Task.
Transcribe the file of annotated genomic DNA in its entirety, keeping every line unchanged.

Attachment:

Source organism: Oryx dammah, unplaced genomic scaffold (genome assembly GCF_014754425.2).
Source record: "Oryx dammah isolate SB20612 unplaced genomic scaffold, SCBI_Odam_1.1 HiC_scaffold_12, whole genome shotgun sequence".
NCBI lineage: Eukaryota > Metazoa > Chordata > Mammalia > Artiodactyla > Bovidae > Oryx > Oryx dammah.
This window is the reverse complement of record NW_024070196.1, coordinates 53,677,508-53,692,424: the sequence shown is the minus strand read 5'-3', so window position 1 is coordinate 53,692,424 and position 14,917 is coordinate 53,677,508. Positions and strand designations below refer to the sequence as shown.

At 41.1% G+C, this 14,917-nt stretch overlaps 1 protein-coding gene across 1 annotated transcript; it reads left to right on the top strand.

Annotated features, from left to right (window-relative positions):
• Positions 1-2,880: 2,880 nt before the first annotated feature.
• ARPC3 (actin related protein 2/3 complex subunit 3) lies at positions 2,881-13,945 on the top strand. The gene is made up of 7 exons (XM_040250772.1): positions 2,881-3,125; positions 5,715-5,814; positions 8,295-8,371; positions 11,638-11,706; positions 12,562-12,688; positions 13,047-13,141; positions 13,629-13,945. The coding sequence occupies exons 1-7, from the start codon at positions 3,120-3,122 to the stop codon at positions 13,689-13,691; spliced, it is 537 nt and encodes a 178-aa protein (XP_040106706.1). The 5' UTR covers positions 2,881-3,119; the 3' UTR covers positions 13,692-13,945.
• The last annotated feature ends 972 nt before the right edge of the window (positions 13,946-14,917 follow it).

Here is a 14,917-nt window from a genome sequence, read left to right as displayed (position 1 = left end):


Source organism: Oryx dammah, unplaced genomic scaffold (genome assembly GCF_014754425.2).
Source record: "Oryx dammah isolate SB20612 unplaced genomic scaffold, SCBI_Odam_1.1 HiC_scaffold_12, whole genome shotgun sequence".
NCBI lineage: Eukaryota > Metazoa > Chordata > Mammalia > Artiodactyla > Bovidae > Oryx > Oryx dammah.
This window is the reverse complement of record NW_024070196.1, coordinates 53,677,508-53,692,424: the sequence shown is the minus strand read 5'-3', so window position 1 is coordinate 53,692,424 and position 14,917 is coordinate 53,677,508. Positions and strand designations below refer to the sequence as shown.

At 41.1% G+C, this 14,917-nt stretch overlaps 1 protein-coding gene across 1 annotated transcript; it reads left to right on the top strand.

Annotated features, from left to right (window-relative positions):
• Positions 1-2,880: 2,880 nt before the first annotated feature.
• ARPC3 (actin related protein 2/3 complex subunit 3) lies at positions 2,881-13,945 on the top strand. The gene is made up of 7 exons (XM_040250772.1): positions 2,881-3,125; positions 5,715-5,814; positions 8,295-8,371; positions 11,638-11,706; positions 12,562-12,688; positions 13,047-13,141; positions 13,629-13,945. The coding sequence occupies exons 1-7, from the start codon at positions 3,120-3,122 to the stop codon at positions 13,689-13,691; spliced, it is 537 nt and encodes a 178-aa protein (XP_040106706.1). The 5' UTR covers positions 2,881-3,119; the 3' UTR covers positions 13,692-13,945.
• The last annotated feature ends 972 nt before the right edge of the window (positions 13,946-14,917 follow it).

Here is a 14,917-nt window from a genome sequence, read left to right as displayed (position 1 = left end):